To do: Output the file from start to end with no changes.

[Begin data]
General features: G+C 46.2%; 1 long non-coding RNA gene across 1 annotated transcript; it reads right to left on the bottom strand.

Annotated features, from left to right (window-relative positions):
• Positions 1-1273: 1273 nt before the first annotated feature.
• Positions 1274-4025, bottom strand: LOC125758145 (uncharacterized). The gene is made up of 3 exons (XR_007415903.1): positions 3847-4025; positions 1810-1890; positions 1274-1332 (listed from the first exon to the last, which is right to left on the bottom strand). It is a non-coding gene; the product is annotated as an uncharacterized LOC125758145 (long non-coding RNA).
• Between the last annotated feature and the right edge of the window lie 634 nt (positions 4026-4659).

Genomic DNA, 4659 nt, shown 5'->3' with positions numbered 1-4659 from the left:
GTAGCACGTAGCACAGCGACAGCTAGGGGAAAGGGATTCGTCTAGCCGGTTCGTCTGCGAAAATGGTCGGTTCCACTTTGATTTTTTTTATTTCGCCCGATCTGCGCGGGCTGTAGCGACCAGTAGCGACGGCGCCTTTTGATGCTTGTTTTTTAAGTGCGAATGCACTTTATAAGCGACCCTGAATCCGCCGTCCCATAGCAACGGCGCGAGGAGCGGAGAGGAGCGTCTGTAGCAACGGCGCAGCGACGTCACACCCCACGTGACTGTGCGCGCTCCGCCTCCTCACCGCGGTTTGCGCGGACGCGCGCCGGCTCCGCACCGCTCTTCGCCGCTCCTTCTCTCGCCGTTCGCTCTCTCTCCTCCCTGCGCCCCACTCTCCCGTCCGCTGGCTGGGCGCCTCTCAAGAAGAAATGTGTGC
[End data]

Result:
General features: G+C 46.2%; 1 long non-coding RNA gene across 1 annotated transcript; it reads right to left on the bottom strand.

Annotated features, from left to right (window-relative positions):
• Positions 1-1273: 1273 nt before the first annotated feature.
• Positions 1274-4025, bottom strand: LOC125758145 (uncharacterized). The gene is made up of 3 exons (XR_007415903.1): positions 3847-4025; positions 1810-1890; positions 1274-1332 (listed from the first exon to the last, which is right to left on the bottom strand). It is a non-coding gene; the product is annotated as an uncharacterized LOC125758145 (long non-coding RNA).
• Between the last annotated feature and the right edge of the window lie 634 nt (positions 4026-4659).

Genomic DNA, 4659 nt, shown 5'->3' with positions numbered 1-4659 from the left:
GTAGCACGTAGCACAGCGACAGCTAGGGGAAAGGGATTCGTCTAGCCGGTTCGTCTGCGAAAATGGTCGGTTCCACTTTGATTTTTTTTATTTCGCCCGATCTGCGCGGGCTGTAGCGACCAGTAGCGACGGCGCCTTTTGATGCTTGTTTTTTAAGTGCGAATGCACTTTATAAGCGACCCTGAATCCGCCGTCCCATAGCAACGGCGCGAGGAGCGGAGAGGAGCGTCTGTAGCAACGGCGCAGCGACGTCACACCCCACGTGACTGTGCGCGCTCCGCCTCCTCACCGCGGTTTGCGCGGACGCGCGCCGGCTCCGCACCGCTCTTCGCCGCTCCTTCTCTCGCCGTTCGCTCTCTCTCCTCCCTGCGCCCCACTCTCCCGTCCGCTGGCTGGGCGCCTCTCAAGAAGAAATGTGTGC